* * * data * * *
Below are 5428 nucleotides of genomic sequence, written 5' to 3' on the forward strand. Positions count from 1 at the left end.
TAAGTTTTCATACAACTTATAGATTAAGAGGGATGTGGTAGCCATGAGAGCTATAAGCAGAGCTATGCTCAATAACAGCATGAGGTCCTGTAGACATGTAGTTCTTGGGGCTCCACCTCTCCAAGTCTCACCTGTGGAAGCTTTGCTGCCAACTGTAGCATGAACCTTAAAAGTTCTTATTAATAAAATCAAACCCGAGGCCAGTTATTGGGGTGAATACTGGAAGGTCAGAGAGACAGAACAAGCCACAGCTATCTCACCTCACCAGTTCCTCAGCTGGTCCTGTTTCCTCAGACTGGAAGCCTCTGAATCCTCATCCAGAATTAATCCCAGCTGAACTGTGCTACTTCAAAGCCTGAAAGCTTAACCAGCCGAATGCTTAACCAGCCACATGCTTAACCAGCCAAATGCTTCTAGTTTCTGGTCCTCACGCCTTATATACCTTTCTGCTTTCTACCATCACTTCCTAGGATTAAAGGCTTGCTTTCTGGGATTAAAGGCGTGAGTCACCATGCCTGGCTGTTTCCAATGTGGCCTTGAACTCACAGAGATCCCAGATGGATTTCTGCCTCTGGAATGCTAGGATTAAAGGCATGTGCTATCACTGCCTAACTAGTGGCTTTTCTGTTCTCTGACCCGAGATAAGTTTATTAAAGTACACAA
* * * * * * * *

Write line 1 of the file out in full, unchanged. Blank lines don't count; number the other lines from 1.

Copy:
Below are 5428 nucleotides of genomic sequence, written 5' to 3' on the forward strand. Positions count from 1 at the left end.